As it stands now, the game has about 10 maps and 100 planes. Each of the planes can be fully customized, while each map is meant to play differently rather than just being different background scenery -- some maps are foggy, some have skyscrapers or mountains, some are set at different times of day, and so forth.
Actual gameplay has continued to receive polish tweaks; the game retains both easy and expert control modes, with the latter playing more like a flight simulator and the former allowing you to simply point your mouse in the direction you want to fly. Enemy planes and your own can be riddled with holes that show the sky through your shredded wings, and the UI allows you to track your plane's optimal speed and altitude to maximize performance in combat.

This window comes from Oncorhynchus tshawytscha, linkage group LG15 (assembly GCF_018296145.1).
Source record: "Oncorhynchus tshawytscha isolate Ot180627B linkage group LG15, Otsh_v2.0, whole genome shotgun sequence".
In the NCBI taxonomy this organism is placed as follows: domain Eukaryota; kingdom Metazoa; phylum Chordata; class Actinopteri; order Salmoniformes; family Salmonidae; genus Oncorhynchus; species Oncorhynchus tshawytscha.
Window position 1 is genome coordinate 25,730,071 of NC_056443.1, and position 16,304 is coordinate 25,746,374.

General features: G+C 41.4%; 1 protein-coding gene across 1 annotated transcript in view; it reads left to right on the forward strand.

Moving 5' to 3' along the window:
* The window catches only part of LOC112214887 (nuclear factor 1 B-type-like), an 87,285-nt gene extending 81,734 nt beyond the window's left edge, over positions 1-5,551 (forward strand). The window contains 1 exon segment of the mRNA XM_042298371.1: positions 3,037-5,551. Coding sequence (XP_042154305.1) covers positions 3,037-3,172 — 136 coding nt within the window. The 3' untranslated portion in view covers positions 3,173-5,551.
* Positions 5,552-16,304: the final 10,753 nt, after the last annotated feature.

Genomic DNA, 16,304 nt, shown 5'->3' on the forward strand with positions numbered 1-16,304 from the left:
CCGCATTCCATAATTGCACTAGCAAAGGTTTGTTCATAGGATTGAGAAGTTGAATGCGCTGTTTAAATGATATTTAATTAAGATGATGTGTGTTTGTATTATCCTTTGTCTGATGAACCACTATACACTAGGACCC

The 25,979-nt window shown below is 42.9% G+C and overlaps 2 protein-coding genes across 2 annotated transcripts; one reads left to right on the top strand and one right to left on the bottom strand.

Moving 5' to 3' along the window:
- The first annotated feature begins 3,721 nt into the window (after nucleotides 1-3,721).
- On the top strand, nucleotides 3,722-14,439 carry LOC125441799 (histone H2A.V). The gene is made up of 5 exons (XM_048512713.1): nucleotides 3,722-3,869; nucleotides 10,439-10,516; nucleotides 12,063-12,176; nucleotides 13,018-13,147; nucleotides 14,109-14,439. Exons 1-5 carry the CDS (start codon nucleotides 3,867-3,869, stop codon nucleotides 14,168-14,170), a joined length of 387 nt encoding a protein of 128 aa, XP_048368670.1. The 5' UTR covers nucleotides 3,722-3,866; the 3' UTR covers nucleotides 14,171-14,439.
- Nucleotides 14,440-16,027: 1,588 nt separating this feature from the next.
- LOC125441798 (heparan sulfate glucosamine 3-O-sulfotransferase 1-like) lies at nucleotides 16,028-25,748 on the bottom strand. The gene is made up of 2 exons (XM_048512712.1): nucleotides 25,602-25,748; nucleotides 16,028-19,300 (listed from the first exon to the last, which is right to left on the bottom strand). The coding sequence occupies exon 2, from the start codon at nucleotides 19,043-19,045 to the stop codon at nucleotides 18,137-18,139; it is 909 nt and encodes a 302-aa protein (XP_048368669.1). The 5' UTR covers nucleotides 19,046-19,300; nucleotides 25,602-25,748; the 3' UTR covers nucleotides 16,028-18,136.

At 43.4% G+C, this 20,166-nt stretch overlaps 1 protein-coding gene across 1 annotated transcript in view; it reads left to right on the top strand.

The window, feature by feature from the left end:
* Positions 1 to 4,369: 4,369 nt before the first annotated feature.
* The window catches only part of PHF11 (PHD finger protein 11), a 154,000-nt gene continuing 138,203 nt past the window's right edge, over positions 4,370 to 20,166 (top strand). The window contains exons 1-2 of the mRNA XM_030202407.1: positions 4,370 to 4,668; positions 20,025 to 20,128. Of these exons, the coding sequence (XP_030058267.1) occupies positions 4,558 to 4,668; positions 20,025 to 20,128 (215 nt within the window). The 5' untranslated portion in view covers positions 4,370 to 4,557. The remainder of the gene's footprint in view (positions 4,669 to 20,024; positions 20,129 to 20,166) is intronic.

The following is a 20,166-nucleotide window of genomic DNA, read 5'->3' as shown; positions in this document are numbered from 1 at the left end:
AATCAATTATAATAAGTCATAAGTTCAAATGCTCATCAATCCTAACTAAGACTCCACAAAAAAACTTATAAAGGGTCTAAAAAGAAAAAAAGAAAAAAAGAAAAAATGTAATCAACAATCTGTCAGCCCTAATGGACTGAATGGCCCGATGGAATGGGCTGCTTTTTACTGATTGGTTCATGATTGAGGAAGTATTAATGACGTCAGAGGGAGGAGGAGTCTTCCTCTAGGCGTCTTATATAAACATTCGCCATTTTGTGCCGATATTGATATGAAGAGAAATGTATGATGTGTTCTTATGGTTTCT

One extra tidbit revealed on the show floor was that players of both World of Tanks and World of Warplanes can reap extra benefits from both games, as experience earned in the former can be used to improve in the latter. While there's no set release date for the game at this time, the game continues to impress and will be flying into more open testing as soon as Wargaming.net's teams are happy with its performance in smaller test venues.
Massively sent its ace reporters to San Francisco to bring you back the biggest MMO news from this year's GDC, the largest pro-only gaming industry con in the world! Whether it's EVE Online or Star Wars: The Old Republic or that shiny new toy you've got your eye on, we're on the case, so stay tuned for all the highlights from the show!